Wednesday, March 07, 2012

Along with Everybody Else, The CDC Thinks Rihanna Could Do A Lot Better

Rihanna and her, um, sometime friend, musician Chris Brown made news last month when, for Rihanna's 24th birthday, she tweeted not one, but two remixes that paired the duo's vocals -- one on a new version of "Birthday Cake," and the other for Chris Brown's "Turn Up The Music."

Gossip columnist Perez Hilton summed up the exchange best, but unfortunately used a vocabulary that we should probably not repeat.  Needless to say, fans who knew of Chris Brown's February 2009's assault of the then 20-year-old Rihanna (and the subsequent restraining order) were shocked by the musical collaboration, and psychologists everywhere will have something to say about it for years.

Probably not-at-all-coincidentally, February was proclaimed Teen Dating Violence Awareness Month was in January of 2011 by President Barack Obama.  In his statement last year, the President seemed particularly aware of how social networking and portable communications can contribute to incidents of dating violence -- issues that were rumored to be catalysts in the attack upon Rihanna.    

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Indeed, the CDC found that there was a 50% increase between 2000 and 2005 in electronic aggression, and that 67% of electronic victimization occurred through instant messaging, and 16% through text messages.

the Centers for Disease Control had published, three days before the collaboration, a reminder that February is the first anniversary of Teen Dating Violence Awareness Month.

"Did you know that in the past 12 months, one in 10 teens report being hit or physically hurt on purpose by a boyfriend or girlfriend at least once? And nearly half of all teens in relationships say they know friends who have been verbally abused."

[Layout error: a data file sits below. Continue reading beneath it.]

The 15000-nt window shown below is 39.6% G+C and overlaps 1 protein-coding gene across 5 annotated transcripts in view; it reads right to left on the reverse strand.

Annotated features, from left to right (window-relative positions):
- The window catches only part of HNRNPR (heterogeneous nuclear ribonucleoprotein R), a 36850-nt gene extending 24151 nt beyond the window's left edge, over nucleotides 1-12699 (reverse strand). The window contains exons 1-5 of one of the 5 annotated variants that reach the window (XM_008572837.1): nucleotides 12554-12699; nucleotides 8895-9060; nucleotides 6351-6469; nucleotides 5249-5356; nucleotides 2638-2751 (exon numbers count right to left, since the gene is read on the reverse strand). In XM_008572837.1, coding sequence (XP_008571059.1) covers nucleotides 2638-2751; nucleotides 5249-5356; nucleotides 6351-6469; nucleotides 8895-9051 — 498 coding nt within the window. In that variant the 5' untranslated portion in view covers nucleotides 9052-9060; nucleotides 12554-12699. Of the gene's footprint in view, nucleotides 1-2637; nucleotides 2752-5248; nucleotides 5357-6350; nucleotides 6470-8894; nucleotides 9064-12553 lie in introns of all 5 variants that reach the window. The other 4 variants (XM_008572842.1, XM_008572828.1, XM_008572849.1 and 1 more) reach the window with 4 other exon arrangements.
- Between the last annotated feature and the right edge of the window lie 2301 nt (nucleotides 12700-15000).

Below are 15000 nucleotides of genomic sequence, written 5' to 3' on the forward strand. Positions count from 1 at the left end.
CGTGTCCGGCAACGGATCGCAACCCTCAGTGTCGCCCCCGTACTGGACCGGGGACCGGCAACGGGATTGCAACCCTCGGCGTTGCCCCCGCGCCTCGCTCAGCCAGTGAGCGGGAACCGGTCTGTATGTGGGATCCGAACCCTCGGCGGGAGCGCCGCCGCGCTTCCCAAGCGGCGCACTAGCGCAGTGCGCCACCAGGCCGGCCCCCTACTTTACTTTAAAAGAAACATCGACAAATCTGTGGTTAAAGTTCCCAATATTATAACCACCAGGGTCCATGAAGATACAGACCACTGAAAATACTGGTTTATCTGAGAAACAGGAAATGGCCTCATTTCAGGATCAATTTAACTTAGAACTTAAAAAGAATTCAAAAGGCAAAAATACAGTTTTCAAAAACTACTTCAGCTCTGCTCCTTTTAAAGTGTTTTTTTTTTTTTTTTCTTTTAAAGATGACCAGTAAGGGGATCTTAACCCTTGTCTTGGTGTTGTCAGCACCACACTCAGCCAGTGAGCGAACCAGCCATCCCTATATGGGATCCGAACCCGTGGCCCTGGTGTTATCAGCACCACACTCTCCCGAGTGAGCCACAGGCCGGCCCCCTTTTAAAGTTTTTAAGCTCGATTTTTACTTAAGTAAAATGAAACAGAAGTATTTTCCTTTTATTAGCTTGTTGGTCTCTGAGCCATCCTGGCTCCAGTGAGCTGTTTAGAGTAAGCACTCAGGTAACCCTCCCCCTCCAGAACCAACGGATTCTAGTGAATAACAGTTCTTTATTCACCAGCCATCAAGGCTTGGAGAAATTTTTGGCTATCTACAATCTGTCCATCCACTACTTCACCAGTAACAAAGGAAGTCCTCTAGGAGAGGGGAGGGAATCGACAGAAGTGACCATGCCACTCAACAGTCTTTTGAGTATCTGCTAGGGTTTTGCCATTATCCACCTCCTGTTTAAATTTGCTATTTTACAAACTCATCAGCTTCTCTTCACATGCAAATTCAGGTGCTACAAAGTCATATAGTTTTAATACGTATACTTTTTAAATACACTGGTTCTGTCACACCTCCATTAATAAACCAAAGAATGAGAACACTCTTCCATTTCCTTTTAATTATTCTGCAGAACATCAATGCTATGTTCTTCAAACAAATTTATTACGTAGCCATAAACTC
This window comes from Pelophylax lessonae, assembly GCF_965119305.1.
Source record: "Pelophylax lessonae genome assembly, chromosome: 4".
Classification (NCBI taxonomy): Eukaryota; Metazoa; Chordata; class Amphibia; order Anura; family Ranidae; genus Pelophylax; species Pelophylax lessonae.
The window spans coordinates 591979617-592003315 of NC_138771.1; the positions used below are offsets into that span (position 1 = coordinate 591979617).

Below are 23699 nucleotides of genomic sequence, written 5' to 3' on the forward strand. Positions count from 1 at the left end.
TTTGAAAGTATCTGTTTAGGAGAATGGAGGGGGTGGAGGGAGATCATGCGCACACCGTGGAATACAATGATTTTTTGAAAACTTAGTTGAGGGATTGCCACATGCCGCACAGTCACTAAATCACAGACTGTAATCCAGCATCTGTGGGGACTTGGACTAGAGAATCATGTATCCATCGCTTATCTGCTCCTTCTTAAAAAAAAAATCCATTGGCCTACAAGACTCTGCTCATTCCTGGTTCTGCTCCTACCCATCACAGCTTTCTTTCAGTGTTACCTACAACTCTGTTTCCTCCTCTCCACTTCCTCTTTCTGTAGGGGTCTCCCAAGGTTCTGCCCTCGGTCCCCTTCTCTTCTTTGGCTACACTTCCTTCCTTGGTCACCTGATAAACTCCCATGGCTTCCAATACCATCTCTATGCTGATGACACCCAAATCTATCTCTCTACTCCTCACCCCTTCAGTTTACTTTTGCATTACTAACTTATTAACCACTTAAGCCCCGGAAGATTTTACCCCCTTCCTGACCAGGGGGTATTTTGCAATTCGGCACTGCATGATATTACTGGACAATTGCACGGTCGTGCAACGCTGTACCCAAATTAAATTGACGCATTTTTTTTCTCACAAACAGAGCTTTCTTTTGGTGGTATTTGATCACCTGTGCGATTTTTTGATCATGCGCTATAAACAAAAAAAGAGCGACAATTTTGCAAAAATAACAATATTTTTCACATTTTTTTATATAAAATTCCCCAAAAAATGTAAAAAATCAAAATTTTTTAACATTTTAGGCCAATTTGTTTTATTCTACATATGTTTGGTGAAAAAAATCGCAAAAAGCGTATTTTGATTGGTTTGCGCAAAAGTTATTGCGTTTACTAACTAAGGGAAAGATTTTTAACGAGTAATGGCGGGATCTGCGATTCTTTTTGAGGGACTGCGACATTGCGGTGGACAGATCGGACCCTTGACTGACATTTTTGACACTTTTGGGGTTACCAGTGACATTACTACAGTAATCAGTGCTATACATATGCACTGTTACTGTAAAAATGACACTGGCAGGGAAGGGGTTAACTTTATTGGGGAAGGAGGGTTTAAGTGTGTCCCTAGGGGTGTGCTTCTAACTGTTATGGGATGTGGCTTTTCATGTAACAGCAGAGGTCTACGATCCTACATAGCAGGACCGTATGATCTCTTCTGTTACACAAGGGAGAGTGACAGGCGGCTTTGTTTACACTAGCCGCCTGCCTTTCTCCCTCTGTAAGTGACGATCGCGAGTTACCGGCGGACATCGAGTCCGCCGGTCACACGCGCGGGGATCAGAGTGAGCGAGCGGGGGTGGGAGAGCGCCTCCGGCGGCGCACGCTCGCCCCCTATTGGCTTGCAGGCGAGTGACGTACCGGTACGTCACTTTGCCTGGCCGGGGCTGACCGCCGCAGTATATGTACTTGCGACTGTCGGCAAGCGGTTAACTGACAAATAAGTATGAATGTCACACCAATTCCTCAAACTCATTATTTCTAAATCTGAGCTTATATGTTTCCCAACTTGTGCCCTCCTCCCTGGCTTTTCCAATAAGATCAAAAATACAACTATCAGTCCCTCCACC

"Before violence starts, a teen may experience controlling behavior and demands. One partner may tell another what to wear and who to hang out with. Over time, the unhealthy behavior may become violent."  
"That's why adults need to talk to teens now about the importance of developing healthy, respectful relationships."

The CDC's Teen Dating Violence Web site has extensive information available on how to recognize dating violence, understanding healthy versus unhealthy dating relationships, and warning signs for trouble ahead.  There is also a broader site for Intimate Partner Violence.

For a localized treatment of the topic, the University of Colorado is home to the Center for the Study and Prevention of Violence, and of course for concerns about personal safety, services are offered on campus under several category types.

Clearly this is an issue that affects more than only popular musicians, but it is still enjoyable to see that the government can subtly find ways to perhaps call a few people out.

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